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Report Calls for Regional Involvement in Iran’s Nuclear Negotiations | ASHARQ AL-AWSAT English Archive 2005 -2017
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London, Asharq Al-Awsat- A report published yesterday by the International Institute for Strategic Studies [IISS] called for regional countries to participate in the negotiations surrounding Iran’s nuclear ambitions, and outlined five reasons why this would prove to be beneficial. The report also called for Western countries to participate in the military efforts in Afghanistan “to limit the violence taking place on the ground” and also to identify “modest and reasonable long-term objectives” to achieve stability in Afghanistan.

The Strategic Survey of 2009 published by the London-based IISS think-tank specified that “it would be beneficial to look for mechanisms in order to bring some important Arab countries to work with Iran in order to reach a Modus Vivendi.” The report went on to say “in contrast to the six-party talks (that were held on the North Korean Nuclear Program), no regional countries are participating in the negotiations on the Iranian Nuclear Program.”

During the launch of the 2009 Strategic Survey in London which was attended by Asharq Al-Awsat, IISS Director-General Dr. John Chipman listed five reasons why it would be beneficial for regional countries to participate in the negotiations on Iran’s nuclear program.

Dr. Chipman said that firstly these regional countries “will be the direct losers if Iran acquires nuclear weapons.”

He also said that these countries and other countries in the region also fear that if they do not take part in these negotiations then they may end up becoming “part of the package” of a major deal that would see Iran agree to give up its nuclear ambitions in return for a greater role in the security of the region.

Dr. Chipman also said that it would be beneficial for these countries to participate in the negotiations in order to prevent the proliferation of nuclear weapons in the region. He said that countries such as Saudi Arabia, Turkey and Egypt, will desire nuclear weaponry if Iran gain nuclear capabilities. Chipman said that it would therefore “be better if these countries participated in the diplomatic process to put this in the context of anti-proliferation” of nuclear weapons.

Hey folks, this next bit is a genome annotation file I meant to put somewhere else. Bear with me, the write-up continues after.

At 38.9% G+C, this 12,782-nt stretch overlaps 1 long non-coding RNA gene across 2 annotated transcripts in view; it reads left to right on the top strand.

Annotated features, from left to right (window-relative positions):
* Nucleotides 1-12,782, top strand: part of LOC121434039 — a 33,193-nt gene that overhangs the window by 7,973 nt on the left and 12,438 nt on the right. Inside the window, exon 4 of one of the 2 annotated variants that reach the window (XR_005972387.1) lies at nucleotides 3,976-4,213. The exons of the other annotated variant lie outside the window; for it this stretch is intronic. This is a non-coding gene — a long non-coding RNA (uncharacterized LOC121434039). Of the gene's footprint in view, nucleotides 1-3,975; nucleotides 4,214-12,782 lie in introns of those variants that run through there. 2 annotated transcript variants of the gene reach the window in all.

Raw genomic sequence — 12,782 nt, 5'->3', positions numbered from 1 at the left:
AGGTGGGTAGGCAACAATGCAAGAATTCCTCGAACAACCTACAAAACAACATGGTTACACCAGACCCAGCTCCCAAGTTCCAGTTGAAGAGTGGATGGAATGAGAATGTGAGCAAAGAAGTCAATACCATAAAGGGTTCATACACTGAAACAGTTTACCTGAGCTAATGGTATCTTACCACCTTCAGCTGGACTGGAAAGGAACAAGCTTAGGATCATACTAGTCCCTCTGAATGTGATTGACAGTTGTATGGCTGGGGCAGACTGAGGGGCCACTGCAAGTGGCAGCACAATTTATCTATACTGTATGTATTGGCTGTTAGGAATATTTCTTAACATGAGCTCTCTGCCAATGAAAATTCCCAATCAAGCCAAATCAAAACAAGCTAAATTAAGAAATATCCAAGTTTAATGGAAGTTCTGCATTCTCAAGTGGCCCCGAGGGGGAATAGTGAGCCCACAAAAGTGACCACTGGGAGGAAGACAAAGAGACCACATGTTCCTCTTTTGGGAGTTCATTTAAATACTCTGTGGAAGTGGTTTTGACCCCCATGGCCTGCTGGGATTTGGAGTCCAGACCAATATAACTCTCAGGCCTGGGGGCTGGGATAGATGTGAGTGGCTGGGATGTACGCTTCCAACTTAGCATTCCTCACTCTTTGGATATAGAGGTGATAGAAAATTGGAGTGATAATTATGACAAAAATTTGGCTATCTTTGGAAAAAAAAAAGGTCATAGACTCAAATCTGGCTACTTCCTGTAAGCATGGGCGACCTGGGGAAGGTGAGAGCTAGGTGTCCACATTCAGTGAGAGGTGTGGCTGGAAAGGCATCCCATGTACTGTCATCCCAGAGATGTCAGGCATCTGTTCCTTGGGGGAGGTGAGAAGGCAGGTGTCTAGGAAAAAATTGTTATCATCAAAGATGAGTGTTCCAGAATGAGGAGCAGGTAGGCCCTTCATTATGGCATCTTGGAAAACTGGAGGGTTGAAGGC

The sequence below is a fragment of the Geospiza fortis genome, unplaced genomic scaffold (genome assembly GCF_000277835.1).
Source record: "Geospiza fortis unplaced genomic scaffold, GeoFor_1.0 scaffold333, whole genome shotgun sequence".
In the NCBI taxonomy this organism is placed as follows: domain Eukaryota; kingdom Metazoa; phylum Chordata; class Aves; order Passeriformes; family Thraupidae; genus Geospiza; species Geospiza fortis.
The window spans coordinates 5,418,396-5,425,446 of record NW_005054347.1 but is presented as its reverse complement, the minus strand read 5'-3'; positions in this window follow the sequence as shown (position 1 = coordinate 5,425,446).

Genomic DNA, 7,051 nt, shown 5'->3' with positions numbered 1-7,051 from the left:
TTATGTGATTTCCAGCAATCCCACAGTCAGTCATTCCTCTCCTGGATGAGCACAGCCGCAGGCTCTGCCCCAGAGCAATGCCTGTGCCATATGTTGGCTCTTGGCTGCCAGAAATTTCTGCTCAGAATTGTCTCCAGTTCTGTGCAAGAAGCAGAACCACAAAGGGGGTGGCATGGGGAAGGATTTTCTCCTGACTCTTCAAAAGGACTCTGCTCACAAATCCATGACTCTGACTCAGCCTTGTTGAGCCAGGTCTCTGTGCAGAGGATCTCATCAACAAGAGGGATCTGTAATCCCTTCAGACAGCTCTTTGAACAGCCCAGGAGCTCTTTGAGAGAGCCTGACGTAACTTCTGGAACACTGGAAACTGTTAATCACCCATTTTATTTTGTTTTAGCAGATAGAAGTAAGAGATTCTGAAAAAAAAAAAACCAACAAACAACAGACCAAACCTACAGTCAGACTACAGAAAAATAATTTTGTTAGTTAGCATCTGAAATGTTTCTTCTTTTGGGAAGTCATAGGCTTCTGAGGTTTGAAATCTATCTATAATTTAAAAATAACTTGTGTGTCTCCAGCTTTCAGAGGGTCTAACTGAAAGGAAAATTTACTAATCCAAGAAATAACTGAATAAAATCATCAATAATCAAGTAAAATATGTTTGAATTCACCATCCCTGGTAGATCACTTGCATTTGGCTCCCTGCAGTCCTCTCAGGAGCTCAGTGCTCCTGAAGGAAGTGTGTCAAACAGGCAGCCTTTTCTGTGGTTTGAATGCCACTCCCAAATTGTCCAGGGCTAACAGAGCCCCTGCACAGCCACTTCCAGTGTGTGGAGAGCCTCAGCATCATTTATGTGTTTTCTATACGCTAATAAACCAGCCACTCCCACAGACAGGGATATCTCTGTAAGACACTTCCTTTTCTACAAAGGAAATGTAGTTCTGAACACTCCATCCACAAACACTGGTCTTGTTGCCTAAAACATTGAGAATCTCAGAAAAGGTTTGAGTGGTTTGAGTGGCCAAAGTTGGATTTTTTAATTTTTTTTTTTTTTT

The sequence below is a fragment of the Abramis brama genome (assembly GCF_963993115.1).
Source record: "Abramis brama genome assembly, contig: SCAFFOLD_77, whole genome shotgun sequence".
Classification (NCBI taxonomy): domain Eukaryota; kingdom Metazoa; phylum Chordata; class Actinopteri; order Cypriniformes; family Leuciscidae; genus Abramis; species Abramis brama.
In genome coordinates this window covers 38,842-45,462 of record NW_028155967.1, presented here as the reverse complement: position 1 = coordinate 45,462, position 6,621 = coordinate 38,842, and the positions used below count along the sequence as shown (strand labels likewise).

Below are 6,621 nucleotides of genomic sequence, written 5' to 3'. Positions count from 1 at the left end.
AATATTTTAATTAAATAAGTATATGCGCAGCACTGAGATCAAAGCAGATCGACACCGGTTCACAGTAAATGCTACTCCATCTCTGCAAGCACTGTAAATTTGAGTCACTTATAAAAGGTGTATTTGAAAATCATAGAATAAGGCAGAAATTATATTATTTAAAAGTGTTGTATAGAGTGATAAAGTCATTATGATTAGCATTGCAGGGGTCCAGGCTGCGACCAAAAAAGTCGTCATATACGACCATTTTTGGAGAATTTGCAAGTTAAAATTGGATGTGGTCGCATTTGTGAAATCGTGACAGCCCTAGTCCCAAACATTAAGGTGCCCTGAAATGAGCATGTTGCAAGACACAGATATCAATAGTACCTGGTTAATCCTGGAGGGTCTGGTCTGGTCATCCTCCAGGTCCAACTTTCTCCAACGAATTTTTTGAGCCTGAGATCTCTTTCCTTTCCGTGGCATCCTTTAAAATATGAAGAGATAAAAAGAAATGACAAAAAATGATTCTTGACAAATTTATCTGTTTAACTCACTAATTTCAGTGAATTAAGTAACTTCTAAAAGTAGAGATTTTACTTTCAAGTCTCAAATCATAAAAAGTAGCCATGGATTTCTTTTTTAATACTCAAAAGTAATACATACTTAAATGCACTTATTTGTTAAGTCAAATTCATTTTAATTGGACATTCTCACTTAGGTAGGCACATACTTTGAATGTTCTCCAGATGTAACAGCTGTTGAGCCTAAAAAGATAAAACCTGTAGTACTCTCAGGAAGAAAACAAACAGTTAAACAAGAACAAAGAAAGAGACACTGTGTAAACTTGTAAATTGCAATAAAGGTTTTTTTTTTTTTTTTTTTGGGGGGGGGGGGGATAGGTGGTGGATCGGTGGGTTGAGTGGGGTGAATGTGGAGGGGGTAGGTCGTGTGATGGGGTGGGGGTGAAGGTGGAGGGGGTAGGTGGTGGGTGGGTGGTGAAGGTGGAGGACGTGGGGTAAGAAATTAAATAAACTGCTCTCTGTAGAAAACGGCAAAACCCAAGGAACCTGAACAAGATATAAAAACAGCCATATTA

Dr. Chipman also said that in the event of diplomacy failing, then these countries and others “will be important as part of a regional policy to contain Iran.”

The Director-General of the IISS, Dr. John Chipman gave the fifth and final reason for regional countries participating in negotiations with Iran on its nuclear ambition as being in order to achieve peace in the Middle East. Dr. Chipman said that “the US administrations special envoys must find clever ways” to link the nuclear file with peace, and “look for ways to engage countries, especially Turkey, Saudi Arabia, and Egypt, in engineering regional security that aims to prevent Iran from becoming a nuclear state.”

For his part, Mark Fitzpatrick, a researcher affiliated to IISS who specializes in nuclear proliferation said during the launch of the 2009 Strategic Survey that “Iran does not currently possess nuclear weapons” but there is a “red line” between having the capability to produce nuclear weapons, and actually possessing nuclear arms. Fitzpatrick also said “Iran’s possession of nuclear weapons would ignite military action” against it on the part of Israel.

As for Afghanistan, the report indicated that the political and military efforts undertaken there by Western countries is currently in its lowest level of public support. The report also pointed out that NATO has no desire to turn Afghanistan into a protectorate, and that the primary goal [in Afghanistan] is to develop the capacity of local authorities. The IISS report called for NATO to “reduce the combat presence in the field” and criticized the calls for NATO forces to be withdrawn from Afghanistan.

During the launch of the IISS report, Chipman said “reducing the combat presence in Afghanistan is important to give political lifeblood to the Pakistani government, so that it can continue its operations against the new members of the Taliban and members of Al Qaeda, whether they are those who located locally or those who have moved to Afghanistan.”

When asked about the scenario surrounding a military withdrawal from Afghanistan, Dr. Chipman said “the main objective” of Western military action was to “prevent the Taliban from granting a safe haven to Al Qaeda” and this resulted in “the withdrawal of Al Qaeda members to Pakistan, Somalia, and other areas, and so if there is an immediate withdrawal [from Afghanistan] then Al Qaeda could return.”

For his part, Dana Allin, the editor of the Survivor publication that is published by IISS, stressed the “necessity to identify modest and realistic long-term goals in Afghanistan.”

An important part of the report was also devoted to the global financial crisis. The IISS report stated that the two most important events to take place in 2009 were the election of US President Barack Obama, and the global financial crisis. The report also stated that “the economic crisis overwhelmed the ambitious efforts of the new US administration”

For his part, Alexander Nicoll, Editor of the IISS Strategic Survey said “The emergence of the G20 was the greatest result of the economic crisis.” He also said that the end of this crisis depends upon decisions and questions that we have no answer to as of yet. Nicoll added “We still have to take important decisions on controls (of the work of financial institutions) as well as reform international financial institutions.”